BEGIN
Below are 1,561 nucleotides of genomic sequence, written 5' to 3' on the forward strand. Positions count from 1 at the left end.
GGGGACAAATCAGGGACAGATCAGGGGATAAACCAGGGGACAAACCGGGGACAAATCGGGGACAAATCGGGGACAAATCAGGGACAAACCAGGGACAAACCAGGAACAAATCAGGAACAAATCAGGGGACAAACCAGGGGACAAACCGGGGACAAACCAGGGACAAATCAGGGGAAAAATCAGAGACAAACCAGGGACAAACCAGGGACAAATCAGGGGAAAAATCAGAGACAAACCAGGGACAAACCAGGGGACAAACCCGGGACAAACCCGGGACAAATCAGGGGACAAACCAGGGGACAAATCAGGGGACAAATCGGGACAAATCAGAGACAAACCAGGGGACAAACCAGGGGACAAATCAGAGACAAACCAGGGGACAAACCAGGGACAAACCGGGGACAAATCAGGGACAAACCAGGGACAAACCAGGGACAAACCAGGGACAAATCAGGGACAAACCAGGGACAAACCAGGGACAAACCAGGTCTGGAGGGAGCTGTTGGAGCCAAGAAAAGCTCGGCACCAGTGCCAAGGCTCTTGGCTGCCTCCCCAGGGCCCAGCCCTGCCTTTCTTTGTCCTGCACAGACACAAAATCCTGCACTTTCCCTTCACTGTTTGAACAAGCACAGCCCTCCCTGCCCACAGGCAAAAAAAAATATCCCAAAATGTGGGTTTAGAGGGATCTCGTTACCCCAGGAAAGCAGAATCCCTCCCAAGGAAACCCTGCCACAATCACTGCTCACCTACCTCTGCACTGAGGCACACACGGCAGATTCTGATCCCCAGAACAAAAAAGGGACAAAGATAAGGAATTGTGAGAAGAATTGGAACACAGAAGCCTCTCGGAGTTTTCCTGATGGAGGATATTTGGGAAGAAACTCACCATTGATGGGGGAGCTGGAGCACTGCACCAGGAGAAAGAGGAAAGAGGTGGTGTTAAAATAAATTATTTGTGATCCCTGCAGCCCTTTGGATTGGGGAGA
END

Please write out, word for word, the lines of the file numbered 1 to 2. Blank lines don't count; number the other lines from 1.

Below are 1,561 nucleotides of genomic sequence, written 5' to 3' on the forward strand. Positions count from 1 at the left end.
GGGGACAAATCAGGGACAGATCAGGGGATAAACCAGGGGACAAACCGGGGACAAATCGGGGACAAATCGGGGACAAATCAGGGACAAACCAGGGACAAACCAGGAACAAATCAGGAACAAATCAGGGGACAAACCAGGGGACAAACCGGGGACAAACCAGGGACAAATCAGGGGAAAAATCAGAGACAAACCAGGGACAAACCAGGGACAAATCAGGGGAAAAATCAGAGACAAACCAGGGACAAACCAGGGGACAAACCCGGGACAAACCCGGGACAAATCAGGGGACAAACCAGGGGACAAATCAGGGGACAAATCGGGACAAATCAGAGACAAACCAGGGGACAAACCAGGGGACAAATCAGAGACAAACCAGGGGACAAACCAGGGACAAACCGGGGACAAATCAGGGACAAACCAGGGACAAACCAGGGACAAACCAGGGACAAATCAGGGACAAACCAGGGACAAACCAGGGACAAACCAGGTCTGGAGGGAGCTGTTGGAGCCAAGAAAAGCTCGGCACCAGTGCCAAGGCTCTTGGCTGCCTCCCCAGGGCCCAGCCCTGCCTTTCTTTGTCCTGCACAGACACAAAATCCTGCACTTTCCCTTCACTGTTTGAACAAGCACAGCCCTCCCTGCCCACAGGCAAAAAAAAATATCCCAAAATGTGGGTTTAGAGGGATCTCGTTACCCCAGGAAAGCAGAATCCCTCCCAAGGAAACCCTGCCACAATCACTGCTCACCTACCTCTGCACTGAGGCACACACGGCAGATTCTGATCCCCAGAACAAAAAAGGGACAAAGATAAGGAATTGTGAGAAGAATTGGAACACAGAAGCCTCTCGGAGTTTTCCTGATGGAGGATATTTGGGAAGAAACTCACCATTGATGGGGGAGCTGGAGCACTGCACCAGGAGAAAGAGGAAAGAGGTGGTGTTAAAATAAATTATTTGTGATCCCTGCAGCCCTTTGGATTGGGGAGA